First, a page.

Many animal owners look to their community veterinarians for routine checkups, immunizations, and treatment of minor illnesses and injuries. Community practice veterinarians are general practitioners, like family doctors. However, like family doctors, community practice veterinarians may see patients that could benefit from the care of a specialist. Dr. Leah Cohn, Professor of Small Animal Internal Medicine and Director of Graduate Studies for the Department of Veterinary Medicine and Surgery, wants people to know that veterinary specialists exist, and at the University of Missouri Veterinary Medical Teaching Hospital, those specialists are on call to help.
In a back corner of the University of Missouri’s medical building, a few floors above the hospital and tucked away to the right, Habib Zaghouani watches a cellular war. He has been up there for seven years, with an army of graduate students and a colony of mice, trying to understand why our bodies attack us and how we can make them stop.
A selection of interviewees from the last 50 features of SyndicateMizzou discusses how they came to be involved in their field.
Jason Ellis leads the project that examines how a T cell decides whether to live or die after fighting an infection. These memory T cells, the ones that remain, keep the same illness from happening all over again, and vaccines are based on this same principle.
As the recipient of $1.5 million in grants from the National Institute of Health, Zaghouani is working to develop a new immunology center at the University of Missouri-Columbia. When it is finished, experts from around the world will be able to meet and exchange ideas.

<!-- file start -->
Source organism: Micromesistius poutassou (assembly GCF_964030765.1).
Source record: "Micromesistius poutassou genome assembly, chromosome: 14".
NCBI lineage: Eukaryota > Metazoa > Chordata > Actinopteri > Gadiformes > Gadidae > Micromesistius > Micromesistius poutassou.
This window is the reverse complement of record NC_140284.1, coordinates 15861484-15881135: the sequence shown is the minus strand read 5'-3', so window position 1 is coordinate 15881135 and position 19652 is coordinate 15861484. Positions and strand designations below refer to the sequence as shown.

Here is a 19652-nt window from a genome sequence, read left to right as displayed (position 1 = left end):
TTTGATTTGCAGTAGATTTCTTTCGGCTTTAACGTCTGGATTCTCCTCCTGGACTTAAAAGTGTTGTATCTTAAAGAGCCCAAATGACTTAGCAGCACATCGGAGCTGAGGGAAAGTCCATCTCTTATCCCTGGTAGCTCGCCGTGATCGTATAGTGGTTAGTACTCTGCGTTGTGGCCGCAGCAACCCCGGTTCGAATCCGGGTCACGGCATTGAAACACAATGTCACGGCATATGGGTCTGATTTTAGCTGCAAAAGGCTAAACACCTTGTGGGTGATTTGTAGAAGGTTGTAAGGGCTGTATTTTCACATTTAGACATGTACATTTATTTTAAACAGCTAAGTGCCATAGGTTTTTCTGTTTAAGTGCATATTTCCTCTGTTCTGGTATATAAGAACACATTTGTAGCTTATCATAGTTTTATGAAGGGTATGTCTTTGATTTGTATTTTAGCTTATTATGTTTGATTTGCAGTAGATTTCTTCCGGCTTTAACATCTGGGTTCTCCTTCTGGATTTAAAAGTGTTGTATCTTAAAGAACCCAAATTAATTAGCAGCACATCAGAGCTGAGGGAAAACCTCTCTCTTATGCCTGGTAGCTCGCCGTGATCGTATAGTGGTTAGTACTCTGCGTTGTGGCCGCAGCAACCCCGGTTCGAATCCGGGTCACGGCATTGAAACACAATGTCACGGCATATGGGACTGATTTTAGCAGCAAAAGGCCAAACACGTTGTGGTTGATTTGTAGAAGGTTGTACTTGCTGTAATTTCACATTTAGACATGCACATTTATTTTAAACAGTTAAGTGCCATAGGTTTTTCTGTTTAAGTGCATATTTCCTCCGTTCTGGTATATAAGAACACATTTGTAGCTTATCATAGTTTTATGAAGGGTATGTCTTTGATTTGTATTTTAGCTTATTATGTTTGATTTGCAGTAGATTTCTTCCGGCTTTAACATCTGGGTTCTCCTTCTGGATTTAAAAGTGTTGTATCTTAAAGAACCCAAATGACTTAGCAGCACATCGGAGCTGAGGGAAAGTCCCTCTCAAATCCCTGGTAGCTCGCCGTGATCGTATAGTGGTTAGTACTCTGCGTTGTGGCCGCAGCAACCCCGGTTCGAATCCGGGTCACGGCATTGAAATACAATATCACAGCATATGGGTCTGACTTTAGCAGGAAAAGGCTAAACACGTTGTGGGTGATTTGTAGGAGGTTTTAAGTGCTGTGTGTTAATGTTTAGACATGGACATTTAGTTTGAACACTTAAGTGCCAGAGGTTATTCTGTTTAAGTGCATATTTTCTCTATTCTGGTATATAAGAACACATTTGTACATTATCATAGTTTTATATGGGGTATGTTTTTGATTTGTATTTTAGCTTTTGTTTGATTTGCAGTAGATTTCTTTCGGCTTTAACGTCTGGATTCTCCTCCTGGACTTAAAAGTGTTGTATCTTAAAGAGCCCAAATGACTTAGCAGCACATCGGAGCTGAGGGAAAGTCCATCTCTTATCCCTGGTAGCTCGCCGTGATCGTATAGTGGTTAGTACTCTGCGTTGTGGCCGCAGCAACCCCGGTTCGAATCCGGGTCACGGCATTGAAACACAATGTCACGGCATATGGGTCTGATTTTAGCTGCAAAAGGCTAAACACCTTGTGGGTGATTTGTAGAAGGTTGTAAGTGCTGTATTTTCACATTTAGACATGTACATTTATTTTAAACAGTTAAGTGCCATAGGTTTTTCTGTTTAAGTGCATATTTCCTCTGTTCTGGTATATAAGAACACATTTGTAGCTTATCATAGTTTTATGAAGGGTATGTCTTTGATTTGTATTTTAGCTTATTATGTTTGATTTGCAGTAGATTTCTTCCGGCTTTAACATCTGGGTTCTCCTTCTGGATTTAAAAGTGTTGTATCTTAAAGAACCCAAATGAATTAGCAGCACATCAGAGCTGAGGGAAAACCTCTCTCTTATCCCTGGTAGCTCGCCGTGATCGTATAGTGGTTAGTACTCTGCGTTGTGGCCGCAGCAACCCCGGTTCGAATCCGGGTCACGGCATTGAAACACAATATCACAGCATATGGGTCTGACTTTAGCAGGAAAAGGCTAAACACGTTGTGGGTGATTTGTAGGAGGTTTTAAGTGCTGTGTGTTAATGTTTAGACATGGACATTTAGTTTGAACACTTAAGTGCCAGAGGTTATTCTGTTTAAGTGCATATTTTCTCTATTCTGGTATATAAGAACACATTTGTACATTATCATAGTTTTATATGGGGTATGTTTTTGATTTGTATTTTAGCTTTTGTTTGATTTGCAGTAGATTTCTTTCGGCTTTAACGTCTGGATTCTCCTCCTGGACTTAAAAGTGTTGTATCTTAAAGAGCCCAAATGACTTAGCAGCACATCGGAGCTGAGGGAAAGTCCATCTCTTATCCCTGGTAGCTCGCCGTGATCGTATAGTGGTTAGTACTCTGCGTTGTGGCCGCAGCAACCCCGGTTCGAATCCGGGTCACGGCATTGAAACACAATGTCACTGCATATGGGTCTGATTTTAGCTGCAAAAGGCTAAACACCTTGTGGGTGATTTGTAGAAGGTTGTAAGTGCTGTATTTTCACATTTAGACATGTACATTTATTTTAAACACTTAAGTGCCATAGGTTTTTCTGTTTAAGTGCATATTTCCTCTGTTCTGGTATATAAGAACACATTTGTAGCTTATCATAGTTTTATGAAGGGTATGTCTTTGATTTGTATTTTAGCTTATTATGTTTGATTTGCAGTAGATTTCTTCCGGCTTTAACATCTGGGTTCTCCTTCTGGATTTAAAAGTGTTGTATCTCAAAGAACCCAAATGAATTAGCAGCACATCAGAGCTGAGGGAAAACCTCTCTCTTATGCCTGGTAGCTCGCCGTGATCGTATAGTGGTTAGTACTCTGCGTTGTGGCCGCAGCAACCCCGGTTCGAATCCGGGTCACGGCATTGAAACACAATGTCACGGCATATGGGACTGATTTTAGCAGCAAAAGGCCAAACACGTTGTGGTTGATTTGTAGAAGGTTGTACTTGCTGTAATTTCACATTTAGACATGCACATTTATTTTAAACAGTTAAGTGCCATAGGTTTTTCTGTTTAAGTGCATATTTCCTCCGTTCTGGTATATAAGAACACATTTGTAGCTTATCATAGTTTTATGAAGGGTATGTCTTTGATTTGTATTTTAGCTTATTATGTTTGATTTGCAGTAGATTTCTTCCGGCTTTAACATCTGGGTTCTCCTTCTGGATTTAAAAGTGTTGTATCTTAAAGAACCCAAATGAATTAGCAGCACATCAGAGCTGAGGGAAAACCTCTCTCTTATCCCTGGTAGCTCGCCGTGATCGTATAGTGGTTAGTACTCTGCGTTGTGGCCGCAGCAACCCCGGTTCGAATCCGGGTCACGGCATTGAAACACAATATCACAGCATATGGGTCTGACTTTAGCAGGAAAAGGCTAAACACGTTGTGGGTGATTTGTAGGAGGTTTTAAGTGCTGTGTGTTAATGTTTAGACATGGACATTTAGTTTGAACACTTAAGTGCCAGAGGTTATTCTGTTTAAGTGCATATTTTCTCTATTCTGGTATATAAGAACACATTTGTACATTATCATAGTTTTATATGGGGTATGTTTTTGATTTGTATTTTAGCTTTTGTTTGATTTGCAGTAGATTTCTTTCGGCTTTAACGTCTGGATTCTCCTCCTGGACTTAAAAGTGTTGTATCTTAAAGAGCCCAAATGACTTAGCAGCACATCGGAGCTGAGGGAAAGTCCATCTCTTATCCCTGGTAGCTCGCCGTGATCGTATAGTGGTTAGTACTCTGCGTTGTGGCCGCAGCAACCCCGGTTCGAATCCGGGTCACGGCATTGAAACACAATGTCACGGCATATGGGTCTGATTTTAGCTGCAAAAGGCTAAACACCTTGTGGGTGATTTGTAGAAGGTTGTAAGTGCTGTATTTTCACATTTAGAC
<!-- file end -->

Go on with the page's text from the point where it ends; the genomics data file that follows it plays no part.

Christine Hoeman is the head of Zaghouani’s project researching infant immune systems, an effort that seeks to understand why a newborn is more likely to have allergic reactions and fevers. The project will hopefully result in better vaccines for babies.
Zaghouani’s passion for immunology springs from a love of genetics and a fascination with the human immune system. He sees his work as more a hobby than a job, and has been able to share his knowledge of the subject with his many graduate students and lab technicians.
Zaghouani’s third project has had great success. Cara Haymaker, who is in charge of this research program, reports that they have identified a successful treatment for experimental allergic encephalomyelitis, a disease affecting mice that is very similar to multiple sclerosis in humans. So far, the research team has been able to completely reverse the disease in mice with two forms of treatment.
Danielle Tartar leads the project that works to treat Type I diabetes. In mice, the team has been able to isolate treatment and calm the immune cells that attack the insulin-producing cells. They are now working to create a form of that treatment that can be administered orally. Thus far, they have been able to treat the disease with weekly shots, and they plan to begin testing these treatments on humans very soon.
Habib Zaghouani, along with his team of graduate and post-doctoral fellows, is working on four different projects in the lab. The first examines why newborn babies are so susceptible to infection, the second tries to understand how the immune system’s memory works, while the third and fourth aim at developing treatments for specific diseases: type I diabetes and multiple sclerosis.